I’m one of the most superstitious people I know and am incredibly spooked out by Friday 13th. I fully intend to keep my head down, not take any risks and avoid crossing as many roads as possible! As for taking a flight? Forget it! Here are a few of the superstitions that dominate my life; single magpies (must say ‘Hello, Mr Magpie’), pillow creases must be on the outside of the bed, umbrellas can’t be opened indoors, make a wish at 11.11, with a wishbone or when birthday candles are blown out, avoid odd numbers, throw salt over left shoulder if it’s spilt, don’t place new shoes on a table, never whistle indoors, peacock feathers bring bad luck, don’t walk under a ladder or step on the cracks, say 'rabbit rabbit' at the start of every month, never sit on row 13 on a plane, knock on wood so as not to tempt fate, don’t pass anyone on the stairs, never enter a room with your left foot… Fully aware that this makes me a little crazy but I’d rather be crazy than have bad luck!

Darryl Campbell

I hate superstitions. Hate.

I remember one from school which was, ’step on a crack, break your mum’s back’, which I can’t even start to put to words how much pressure this was to cope with as a child. One day, I actually did step on a crack, and I remember my friend yelling about how I killed my own mother. Honestly, I was traumatised.

Also, to this day, I have a friend that refuses to ’split the pole’ when we walk together, as she believes it’s some kind of separation thing whereby we won’t be friends anymore if we do split a pole. Honestly I don’t know, and the only thing it communicates to me is a weakness in this friend that I can exploit, so as the terrible person I am, I always go out of my way to split poles and make her double back to correct herself.

I hope that communicates my sheer dislike for superstitions effectively.

Amy Robinson

When I was thinking about this, my automatic response was ’but I don’t believe in superstitions!’. When I thought about it more, though, I realised that even though I don’t necessarily believe it, the rule of the three superstition is always floating about in my head somewhere. Whether it’s bad things or good things, I always joke that they’ll come in a trio. Apparently, this kind of phenomenon is called apophenia and it’s got more to do with errors of perception and the human tendency to interpret random patterns as meaningful, but it’s still interesting how the mind jumps to a pattern that it thinks might help it to understand the world better. Or perhaps my interest in the rule of three is just the literary nerd in me coming out again...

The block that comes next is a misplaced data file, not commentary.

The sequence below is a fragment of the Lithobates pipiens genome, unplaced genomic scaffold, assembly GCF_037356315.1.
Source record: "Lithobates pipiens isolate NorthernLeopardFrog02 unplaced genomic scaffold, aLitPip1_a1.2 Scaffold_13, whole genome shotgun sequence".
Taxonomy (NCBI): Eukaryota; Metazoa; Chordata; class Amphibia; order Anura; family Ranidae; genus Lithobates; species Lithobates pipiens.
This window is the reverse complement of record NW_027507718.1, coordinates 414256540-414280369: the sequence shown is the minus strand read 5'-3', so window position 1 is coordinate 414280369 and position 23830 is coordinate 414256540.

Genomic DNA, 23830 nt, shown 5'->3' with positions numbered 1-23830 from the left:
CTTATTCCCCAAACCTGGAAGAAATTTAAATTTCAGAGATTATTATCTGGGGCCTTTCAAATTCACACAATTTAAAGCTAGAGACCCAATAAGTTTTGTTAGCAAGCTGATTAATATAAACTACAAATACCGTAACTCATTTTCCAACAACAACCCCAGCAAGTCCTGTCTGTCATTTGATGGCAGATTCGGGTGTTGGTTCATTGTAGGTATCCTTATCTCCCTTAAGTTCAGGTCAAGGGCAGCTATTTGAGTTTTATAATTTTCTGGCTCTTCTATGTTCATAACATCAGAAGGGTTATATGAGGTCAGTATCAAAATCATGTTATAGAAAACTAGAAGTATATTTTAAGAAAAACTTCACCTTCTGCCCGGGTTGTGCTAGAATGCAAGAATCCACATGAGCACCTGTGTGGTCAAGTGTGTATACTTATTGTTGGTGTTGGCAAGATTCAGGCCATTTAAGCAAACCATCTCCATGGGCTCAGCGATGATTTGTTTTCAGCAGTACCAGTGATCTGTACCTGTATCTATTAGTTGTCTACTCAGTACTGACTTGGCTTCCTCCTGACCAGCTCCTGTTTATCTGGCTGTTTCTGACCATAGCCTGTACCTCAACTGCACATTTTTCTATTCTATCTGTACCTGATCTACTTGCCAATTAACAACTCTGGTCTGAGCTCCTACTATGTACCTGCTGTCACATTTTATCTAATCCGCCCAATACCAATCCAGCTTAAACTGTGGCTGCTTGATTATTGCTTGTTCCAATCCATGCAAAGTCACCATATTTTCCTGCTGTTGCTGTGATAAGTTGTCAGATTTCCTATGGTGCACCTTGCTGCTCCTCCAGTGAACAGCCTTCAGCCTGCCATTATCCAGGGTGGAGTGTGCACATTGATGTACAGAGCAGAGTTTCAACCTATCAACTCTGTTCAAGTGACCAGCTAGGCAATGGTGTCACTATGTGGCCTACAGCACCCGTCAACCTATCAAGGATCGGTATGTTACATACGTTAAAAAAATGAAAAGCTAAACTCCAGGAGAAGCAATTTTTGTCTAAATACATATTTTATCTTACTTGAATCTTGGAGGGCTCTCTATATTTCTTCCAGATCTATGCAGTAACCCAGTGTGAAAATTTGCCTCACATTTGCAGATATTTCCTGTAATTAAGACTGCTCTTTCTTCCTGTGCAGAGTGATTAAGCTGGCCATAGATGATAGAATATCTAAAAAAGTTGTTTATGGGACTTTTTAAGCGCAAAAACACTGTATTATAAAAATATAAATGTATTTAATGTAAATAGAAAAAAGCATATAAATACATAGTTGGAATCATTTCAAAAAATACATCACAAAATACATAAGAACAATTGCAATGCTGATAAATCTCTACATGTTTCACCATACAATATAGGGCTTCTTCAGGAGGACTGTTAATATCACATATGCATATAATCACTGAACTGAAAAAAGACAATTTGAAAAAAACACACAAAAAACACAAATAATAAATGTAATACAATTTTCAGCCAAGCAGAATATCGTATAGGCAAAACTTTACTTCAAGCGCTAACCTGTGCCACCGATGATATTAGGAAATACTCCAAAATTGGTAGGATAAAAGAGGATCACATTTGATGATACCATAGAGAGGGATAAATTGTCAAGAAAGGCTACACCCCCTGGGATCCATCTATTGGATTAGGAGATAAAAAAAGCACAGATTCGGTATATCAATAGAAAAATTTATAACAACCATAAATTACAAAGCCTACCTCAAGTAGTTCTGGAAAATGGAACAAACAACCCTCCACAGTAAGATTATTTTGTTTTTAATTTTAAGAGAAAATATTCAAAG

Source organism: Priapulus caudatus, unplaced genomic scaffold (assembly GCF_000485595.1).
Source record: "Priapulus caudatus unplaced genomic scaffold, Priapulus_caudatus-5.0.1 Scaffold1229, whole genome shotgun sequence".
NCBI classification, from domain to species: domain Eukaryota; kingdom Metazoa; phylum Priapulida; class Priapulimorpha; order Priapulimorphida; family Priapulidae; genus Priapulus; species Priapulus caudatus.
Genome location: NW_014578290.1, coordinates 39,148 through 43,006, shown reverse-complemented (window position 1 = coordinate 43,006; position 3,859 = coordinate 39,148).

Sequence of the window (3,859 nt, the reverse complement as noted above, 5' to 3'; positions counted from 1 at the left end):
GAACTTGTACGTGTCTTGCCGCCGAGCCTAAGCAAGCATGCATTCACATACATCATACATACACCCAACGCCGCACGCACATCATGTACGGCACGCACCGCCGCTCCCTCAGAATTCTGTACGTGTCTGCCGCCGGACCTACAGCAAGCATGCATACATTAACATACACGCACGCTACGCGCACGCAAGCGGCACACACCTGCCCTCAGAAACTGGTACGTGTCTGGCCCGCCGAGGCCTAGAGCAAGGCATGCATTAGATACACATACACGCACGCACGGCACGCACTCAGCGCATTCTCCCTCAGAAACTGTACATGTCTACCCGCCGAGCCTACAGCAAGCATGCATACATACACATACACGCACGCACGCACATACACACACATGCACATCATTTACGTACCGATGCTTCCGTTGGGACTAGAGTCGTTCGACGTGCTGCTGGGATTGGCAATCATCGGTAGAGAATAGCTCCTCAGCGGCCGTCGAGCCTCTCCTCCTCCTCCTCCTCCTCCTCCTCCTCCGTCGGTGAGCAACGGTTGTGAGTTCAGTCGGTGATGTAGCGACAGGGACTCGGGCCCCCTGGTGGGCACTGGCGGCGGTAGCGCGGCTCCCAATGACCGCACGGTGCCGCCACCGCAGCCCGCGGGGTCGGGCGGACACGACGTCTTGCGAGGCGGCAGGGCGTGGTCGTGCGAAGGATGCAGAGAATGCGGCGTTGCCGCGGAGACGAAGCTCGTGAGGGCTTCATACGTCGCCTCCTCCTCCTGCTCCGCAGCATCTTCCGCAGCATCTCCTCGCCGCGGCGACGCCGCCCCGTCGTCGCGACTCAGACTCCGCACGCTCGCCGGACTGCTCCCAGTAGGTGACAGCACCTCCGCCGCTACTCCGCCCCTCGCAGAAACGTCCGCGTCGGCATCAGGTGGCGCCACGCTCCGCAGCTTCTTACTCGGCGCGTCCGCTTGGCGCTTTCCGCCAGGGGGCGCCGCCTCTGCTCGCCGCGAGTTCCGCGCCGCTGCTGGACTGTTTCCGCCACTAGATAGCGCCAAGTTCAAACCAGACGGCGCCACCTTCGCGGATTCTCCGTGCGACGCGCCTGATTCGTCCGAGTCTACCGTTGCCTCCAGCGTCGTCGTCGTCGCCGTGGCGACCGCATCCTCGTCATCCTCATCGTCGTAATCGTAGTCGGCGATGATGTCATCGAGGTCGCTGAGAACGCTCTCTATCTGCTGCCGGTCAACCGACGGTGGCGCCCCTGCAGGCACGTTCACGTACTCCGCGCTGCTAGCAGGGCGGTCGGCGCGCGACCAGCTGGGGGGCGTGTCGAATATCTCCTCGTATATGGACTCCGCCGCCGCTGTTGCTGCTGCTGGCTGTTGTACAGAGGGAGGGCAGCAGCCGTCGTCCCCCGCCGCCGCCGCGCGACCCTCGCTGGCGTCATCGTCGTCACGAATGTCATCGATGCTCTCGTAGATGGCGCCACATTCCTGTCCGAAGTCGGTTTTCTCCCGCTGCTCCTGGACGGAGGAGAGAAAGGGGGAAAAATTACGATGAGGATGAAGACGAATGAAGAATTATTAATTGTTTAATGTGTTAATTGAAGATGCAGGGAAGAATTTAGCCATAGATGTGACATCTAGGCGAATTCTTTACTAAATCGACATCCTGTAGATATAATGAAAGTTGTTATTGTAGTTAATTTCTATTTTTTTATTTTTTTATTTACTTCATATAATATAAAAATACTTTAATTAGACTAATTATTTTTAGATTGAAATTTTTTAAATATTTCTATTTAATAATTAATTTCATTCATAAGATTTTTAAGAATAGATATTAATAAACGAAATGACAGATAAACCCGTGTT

Charlotte O’Neill

I hate to say it, but I love a good superstition. I salute my magpies, don't put shoes upon the table and never split poles when I’m walking with someone.

I always liked the superstition that said rain on the day of a funeral is good, and that it’s a sign that the “heavens have opened.” I’ve always heard it from my older family members and think there’s something quietly comforting about it.

Alex Symington

I am an extremely superstitious person, which stems from both my grannies being really superstitious, but my favourite superstition has to be ’see a penny pick it up all day long you’ll have good luck.’ I love that it’s recognised in so many places around the world and I love that you can share the luck with other people. I make it my point to pick up every penny I can although, recently I heard it’s only pennies with the head up…? So, I might not be getting all the luck I think I am...

Vicci Keenan

This is a hot topic in my house with my mum seemingly knowing every superstition ever created. I could tell you them all but it would go on far too long, so I will sum up just a few of them up. The bad luck ones; seeing a single magpie, looking in the back of ambulance, stepping on the cracks of the pavement, walking under a sign or a ladder and putting new shoes on the table. Then we have other ones that I would say are more fortune telling; an itchy hand means you’re coming into money, an itchy foot means you are going travelling, an itchy nose means you will get into an argument or a burning ear means someone is talking about you, which ear indicates what they are saying, ‘Left for love and right for spite.’